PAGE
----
/INDIVIDUAL USE When Katie is working on an specific task item, she picks up that block and puts it in the centre of the dock. On her computer, a widget pops up and asks if she wants to start timing. Yes. Katie also has the option to time-box herself to do the task for only 4 hours. When four hours is up, the device will sound and blink to notify Katie her allocated time to work on this specific task is up.
A prototype of a phone dock that puts the device into work mode, while amplifying its capability as an NFC reader. Place NFC tags to the phone to see further information and controls for the desktop interface. Display the tag and flip it down to begin tracking time spent on the project or task.
Do smart objects have a visual aesthetic?
WAKE UP GESTURE
TO-DO LIST WINDOW
ADD TASK WINDOW
BEGIN TIME TRACK SEE ON-SCREEN FEEDBACK
ADD TASK GESTURE
PAUSE TIME TRACK
Initial material, form, texture and colour considerations.
When we typically think of electronics and gadgets, we often picture plastic or metal casings. But as technology continues to advance, there are also more designs that are nostalgic of a simpler and down-toearth aesthetic of yesteryear. When wood is used in the design of electronics, it adds a timeless characteristic that communicates both visual appeal and practicality.
To be an ambient and ubiquitous product, the visual language needed to be unlike conventional desktop gadgets (hard drives, speakers, mice, and keyboards). It needed to be a desirable object that would blend into itâ€™s surrounding landscape at will. The convergence of natural materials and technology further speaks to the theme of intersecting mediums.
1 Early prototype exploring the possibility of a scaled, desktop version of the Kanban board and process.
2 A phone dock that puts the device into a work mode, and also amplifies its capability as an NFC reader.
3 Foam prototypes to explore size, form and visual language in context with other desktop accessories.
4 Prototypes of movable pie charts, an early feature on the tokens that was later removed for simplification.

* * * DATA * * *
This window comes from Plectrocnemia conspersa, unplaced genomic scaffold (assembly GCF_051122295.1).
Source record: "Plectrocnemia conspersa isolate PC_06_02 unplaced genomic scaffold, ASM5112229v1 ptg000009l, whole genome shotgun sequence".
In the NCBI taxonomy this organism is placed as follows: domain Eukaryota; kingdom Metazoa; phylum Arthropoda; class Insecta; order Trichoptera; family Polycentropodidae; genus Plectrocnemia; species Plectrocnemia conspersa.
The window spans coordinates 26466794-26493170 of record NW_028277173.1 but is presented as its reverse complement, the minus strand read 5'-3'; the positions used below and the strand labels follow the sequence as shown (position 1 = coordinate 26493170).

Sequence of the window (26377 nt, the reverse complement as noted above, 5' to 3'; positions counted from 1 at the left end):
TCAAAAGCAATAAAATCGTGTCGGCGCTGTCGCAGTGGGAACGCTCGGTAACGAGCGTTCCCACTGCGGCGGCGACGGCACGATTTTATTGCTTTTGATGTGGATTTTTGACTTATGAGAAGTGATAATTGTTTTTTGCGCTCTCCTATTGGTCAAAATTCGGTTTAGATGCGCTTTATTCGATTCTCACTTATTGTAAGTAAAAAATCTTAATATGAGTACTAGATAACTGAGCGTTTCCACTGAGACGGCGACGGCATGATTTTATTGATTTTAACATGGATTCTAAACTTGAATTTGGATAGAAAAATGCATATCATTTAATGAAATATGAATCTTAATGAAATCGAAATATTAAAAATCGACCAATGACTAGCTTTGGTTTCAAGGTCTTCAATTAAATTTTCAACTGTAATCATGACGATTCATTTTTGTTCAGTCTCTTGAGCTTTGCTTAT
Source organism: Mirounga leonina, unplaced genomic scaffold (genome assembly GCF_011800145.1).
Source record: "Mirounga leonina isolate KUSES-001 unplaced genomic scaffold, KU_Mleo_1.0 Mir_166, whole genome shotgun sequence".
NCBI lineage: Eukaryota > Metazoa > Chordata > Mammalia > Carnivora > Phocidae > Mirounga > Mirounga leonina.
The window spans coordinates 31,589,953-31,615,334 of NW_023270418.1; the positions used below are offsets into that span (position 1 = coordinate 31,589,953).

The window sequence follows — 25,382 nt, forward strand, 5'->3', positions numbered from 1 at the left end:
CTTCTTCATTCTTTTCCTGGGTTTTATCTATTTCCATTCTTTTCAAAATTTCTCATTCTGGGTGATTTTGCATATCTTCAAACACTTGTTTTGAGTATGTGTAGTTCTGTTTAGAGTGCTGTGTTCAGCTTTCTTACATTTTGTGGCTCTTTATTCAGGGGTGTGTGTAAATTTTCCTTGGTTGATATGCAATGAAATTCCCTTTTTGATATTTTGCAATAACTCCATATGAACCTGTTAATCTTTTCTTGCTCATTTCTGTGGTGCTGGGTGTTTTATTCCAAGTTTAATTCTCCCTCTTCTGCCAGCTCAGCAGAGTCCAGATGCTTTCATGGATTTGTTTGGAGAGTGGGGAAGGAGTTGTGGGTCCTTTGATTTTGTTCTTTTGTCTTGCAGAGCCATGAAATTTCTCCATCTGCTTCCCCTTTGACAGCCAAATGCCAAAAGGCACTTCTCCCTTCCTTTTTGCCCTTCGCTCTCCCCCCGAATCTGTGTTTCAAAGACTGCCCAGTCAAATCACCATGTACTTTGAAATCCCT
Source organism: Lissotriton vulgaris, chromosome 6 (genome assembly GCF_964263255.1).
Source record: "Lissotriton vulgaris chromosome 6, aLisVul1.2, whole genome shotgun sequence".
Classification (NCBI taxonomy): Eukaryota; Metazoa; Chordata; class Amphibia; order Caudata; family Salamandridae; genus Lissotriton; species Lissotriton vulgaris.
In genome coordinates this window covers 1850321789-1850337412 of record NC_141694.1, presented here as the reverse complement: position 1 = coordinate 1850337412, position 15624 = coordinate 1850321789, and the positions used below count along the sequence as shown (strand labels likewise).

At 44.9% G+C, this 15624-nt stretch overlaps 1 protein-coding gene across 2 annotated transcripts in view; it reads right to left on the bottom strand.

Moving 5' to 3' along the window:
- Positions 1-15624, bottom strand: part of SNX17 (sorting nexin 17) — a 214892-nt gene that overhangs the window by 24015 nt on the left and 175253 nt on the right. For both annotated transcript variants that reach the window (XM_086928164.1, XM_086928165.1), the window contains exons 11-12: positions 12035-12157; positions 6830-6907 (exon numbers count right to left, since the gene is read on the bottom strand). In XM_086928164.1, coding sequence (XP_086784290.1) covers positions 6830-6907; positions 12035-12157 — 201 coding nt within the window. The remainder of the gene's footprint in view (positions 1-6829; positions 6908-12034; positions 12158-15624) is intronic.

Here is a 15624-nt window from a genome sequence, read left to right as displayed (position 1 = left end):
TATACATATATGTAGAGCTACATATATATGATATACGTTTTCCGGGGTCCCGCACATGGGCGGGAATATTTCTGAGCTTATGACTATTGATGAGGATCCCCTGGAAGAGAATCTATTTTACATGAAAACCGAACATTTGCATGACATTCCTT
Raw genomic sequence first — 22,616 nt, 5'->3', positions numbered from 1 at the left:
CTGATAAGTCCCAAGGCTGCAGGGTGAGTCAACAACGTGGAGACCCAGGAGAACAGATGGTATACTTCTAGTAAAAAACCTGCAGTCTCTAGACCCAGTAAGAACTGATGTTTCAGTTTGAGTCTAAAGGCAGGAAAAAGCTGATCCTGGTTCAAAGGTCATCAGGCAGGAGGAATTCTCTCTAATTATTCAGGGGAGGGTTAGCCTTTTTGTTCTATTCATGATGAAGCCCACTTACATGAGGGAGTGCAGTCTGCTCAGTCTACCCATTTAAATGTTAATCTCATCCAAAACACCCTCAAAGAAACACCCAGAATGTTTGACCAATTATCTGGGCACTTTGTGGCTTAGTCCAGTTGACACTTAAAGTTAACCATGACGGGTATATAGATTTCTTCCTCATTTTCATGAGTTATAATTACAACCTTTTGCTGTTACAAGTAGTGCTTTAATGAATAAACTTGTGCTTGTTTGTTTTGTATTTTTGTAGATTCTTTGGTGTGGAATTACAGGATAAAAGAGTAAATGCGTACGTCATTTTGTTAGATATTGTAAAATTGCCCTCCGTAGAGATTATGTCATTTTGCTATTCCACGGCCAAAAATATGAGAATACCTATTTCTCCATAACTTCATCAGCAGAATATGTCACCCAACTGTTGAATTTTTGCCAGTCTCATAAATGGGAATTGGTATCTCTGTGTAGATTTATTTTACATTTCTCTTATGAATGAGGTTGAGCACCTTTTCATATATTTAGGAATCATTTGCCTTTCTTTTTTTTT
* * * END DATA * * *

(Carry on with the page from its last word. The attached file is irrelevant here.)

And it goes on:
5 Materials and form prototype using wood, white acrylic and cork.
Various process photos during the making of the prototype.
Various paper wireframes and sketches detailing each screen and interaction. Many microinteractions were considered, but were unfortunately not included in the final prototype.
/KEY WIREFRAMES TASK MENU TABS
Submenu: click to see a dropdown of more options specific to the highlighted tab
Double click: the heading bar to collapse it Heading bar number: indicates the number of child items (tasks)
INFO TAB View, edit, archive and assign collaborators to the task. By default, placing a Tag on the Button will launch this tab on the last updated task.
Progress Bar: indicates completion of tasks out total tasks created
CHANGELOG TAB See the notes made after each time segment on a timeline. The date sticks to the top while scrolling. Submenu: 1. User view: see the time spent on the task and have permissions to edit or delete the entry. 2. Collaborator view: excludes the time spent, showing just the changes/notes made to the task.
FILE TAB See all the files that are linked to the highlighted task. Click to Open or right click to Show in Finder. Also see who made the last change and when. Menu > Select which folders to source from.
TIMESHEET TAB (not shown) See at a glance how much time youâ€™ve spent on the highlighted task and the total amount of time each day and each week. Submenu: 1. Admin permissions: view all timesheets of all collaborators 2. Export: send a copy of the timesheet 71
/KEY WIREFRAMES PROJECT DROPDOWN
ALL PROJECTS See all the projects and their respective linked colours. From here, select either a Project (A), Create a New Project (B), or Assign tags (C).
ANOTHER PROJECT (A) When switching to another project, the same tab remains opened to the last updated task. All the accent colours change to the respective colour of the physical project Tag.
NEW PROJECT (B) Fill in a project name and a description. Creating the project will take you to Assign Tags (next page).
/KEY WIREFRAMES LINKING PHYSICAL TAGS TO A PROJECT
LINK TAGS (C) User is prompted to place a Tag on the Button if there isn’t one already. If arriving from Create a New Project, a ‘Not Now’ button will appear if the user chooses not to link to a Tag right away.
TAG READY The application reads that the Tag placed on the dock is orange and prompts the user to drag and drop a project into the circle to link it. Check off â€˜Apply change to all [Colour] Tagsâ€™ if applying to all Tags of the same colour, if left unchecked, project is written only on the specific Tag.
TAG LINKED CONFIRMATION The project is successfully assigned to the one Orange tag. The user is prompted to write a description about the project or add some tasks.
A small selection of the top mobile, desktop and web applications in the Productivity category, out of the 4000+ free and paid options. This list includes applications for collaboration, to-do lists, note taking, time management, project management and file management. Some of notable key players in the field of Tangible User Interfaces and the Internet of Things. Products include sensors, toys, and learning tools, all of which are very open to appropriation.